J. David Ake, Associated Press
NEW YORK — When people take an interest in cooking, broth sales apparently get a bump.
Campbell Soup has been struggling to boost sluggish sales of its famous condensed and ready-to-eat canned soups. But there is a bright spot in its U.S. soup division: broth.
The company on Friday reported a higher quarterly profit as U.S. soup sales rose 5 percent. The bump was largely a quirk of the calendar, however; Thanksgiving fell later in the year, meaning the higher shipments associated with the holidays were pushed back to its fiscal second quarter.
In fact, Campbell said consumer purchases for its soup division were actually down 1 percent in the period. People bought more of its Swanson broth, but that was offset by declines in purchases of its condensed and ready-to-eat soups.
In a call with analysts, Campbell CEO Denise Morrison noted that the growth in broths is being driven by "an increase in homemade soup behavior" and people cooking more with broth in general.
Mark Alexander, president of Campbell North America, added in a phone interview that people often buy broth to make homemade soup, but start using it for other purposes over time. That could include boiling vegetables or making stir fries.
"Broth is for people for whom cooking is a big deal," Alexander said, noting that Campbell targets a customer it refers to as a "passionate kitchen master."
The growing interest in cooking is why Campbell recently introduced a line of flavored broths, which let people make homemade dishes while greatly reducing the amount of work they have to do in the kitchen.
The strategy of catering to people's desire for both convenience and homemade meals can been seen in other parts of Campbell's portfolio. The company's new "Skillet" sauces, for instance, are positioned as a way to make a quick homemade dinner. All people have to do is add some vegetables and meat to the sauces, which come in flavors such as Green Thai Curry and Creamy Chipotle.
The packages are intended to appeal particularly to people in their 20s and 30s, a group referred to as Millennials by marketers. As Campbell's head of innovation Darren Serrao explained in 2012, "Their definition of cooking is different. Assembly is cooking."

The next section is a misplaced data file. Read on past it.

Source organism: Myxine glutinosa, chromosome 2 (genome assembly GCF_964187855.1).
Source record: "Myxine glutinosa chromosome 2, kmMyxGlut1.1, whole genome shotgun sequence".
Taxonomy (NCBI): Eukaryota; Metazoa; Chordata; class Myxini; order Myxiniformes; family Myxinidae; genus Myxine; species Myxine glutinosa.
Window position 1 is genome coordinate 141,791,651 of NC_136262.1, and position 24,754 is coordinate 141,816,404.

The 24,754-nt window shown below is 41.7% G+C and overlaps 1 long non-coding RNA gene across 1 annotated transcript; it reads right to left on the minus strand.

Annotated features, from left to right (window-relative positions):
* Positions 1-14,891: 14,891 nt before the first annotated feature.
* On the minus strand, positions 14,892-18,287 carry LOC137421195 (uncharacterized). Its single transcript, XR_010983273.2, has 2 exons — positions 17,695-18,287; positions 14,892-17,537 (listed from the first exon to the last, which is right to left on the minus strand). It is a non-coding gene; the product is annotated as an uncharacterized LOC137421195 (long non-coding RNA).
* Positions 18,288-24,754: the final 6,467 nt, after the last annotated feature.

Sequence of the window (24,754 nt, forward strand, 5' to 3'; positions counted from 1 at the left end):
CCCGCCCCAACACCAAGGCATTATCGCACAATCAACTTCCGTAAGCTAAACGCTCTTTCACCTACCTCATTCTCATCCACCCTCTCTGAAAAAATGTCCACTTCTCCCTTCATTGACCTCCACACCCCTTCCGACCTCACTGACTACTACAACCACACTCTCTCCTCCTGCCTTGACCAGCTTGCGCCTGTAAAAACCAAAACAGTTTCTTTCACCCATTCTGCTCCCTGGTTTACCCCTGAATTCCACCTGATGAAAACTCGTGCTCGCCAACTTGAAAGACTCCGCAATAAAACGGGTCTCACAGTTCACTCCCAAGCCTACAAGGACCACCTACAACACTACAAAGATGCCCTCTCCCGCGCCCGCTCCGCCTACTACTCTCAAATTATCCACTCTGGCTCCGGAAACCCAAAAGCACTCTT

Last fall, Campbell even introduced a "Why I Cook" marketing campaign for Swanson to encourage people to use broth in a variety of ways.
What the growth in broth and cooking means for canned soups isn't clear.
The latest quarter's 5 percent sales increase for the soup division includes a 4 percent increase for condensed soups, flat sales for ready-to-serve soups and a 21 percent increase for broth.
But those results are a bit skewed by the timing of Thanksgiving. Results for the first half of the company's fiscal year paint a better picture of the trend:
—Sales of condensed soups are down 1 percent.
—Sales of ready-to-serve soups such as Chunky are down 5 percent.
—Broth sales are up 10 percent.
Follow Candice Choi at www.twitter.com/candicechoi
- Employee error ruins 41 acres of Salt Lake...
- Young entrepreneurs strut their stuff in bid...
- What 'The Office' teaches us about job...
- Cedar Fort on Publisher Weekly's list of...
- Lincoln Continental, the car of presidents,...
- Colorado drilling plan has safeguards for...
- Salt Lake City to become next Google Fiber city
- Embracing change: Utah County leaders examine...
- Employee error ruins 41 acres of Salt... 8
- Oil council: Shale won't last, Arctic... 3
- US offer for global climate treaty: 28... 3
- Internet outages reveal gaps in US... 2
- Astronauts board space station for... 2
- US consumer spending edges up 0.1... 1
- Signed contracts to buy US homes climb... 1
- Lincoln Continental, the car of... 1